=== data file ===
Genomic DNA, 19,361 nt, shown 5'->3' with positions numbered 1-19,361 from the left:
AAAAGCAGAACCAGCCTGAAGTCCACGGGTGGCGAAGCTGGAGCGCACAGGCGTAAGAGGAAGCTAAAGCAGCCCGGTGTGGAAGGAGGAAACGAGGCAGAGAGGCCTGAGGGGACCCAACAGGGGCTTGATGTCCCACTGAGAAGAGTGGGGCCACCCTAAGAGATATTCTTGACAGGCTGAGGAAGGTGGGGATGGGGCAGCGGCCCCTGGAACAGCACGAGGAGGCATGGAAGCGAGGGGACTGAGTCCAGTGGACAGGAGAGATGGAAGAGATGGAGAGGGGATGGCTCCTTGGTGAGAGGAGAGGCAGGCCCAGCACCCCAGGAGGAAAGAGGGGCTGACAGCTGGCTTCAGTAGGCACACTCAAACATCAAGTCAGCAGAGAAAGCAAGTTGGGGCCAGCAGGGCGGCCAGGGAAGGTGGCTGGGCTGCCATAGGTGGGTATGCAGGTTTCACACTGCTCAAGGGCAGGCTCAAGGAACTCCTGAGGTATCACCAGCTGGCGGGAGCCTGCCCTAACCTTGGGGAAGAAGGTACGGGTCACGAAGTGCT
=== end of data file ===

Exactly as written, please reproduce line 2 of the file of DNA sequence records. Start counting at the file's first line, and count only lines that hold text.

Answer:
AAAAGCAGAACCAGCCTGAAGTCCACGGGTGGCGAAGCTGGAGCGCACAGGCGTAAGAGGAAGCTAAAGCAGCCCGGTGTGGAAGGAGGAAACGAGGCAGAGAGGCCTGAGGGGACCCAACAGGGGCTTGATGTCCCACTGAGAAGAGTGGGGCCACCCTAAGAGATATTCTTGACAGGCTGAGGAAGGTGGGGATGGGGCAGCGGCCCCTGGAACAGCACGAGGAGGCATGGAAGCGAGGGGACTGAGTCCAGTGGACAGGAGAGATGGAAGAGATGGAGAGGGGATGGCTCCTTGGTGAGAGGAGAGGCAGGCCCAGCACCCCAGGAGGAAAGAGGGGCTGACAGCTGGCTTCAGTAGGCACACTCAAACATCAAGTCAGCAGAGAAAGCAAGTTGGGGCCAGCAGGGCGGCCAGGGAAGGTGGCTGGGCTGCCATAGGTGGGTATGCAGGTTTCACACTGCTCAAGGGCAGGCTCAAGGAACTCCTGAGGTATCACCAGCTGGCGGGAGCCTGCCCTAACCTTGGGGAAGAAGGTACGGGTCACGAAGTGCT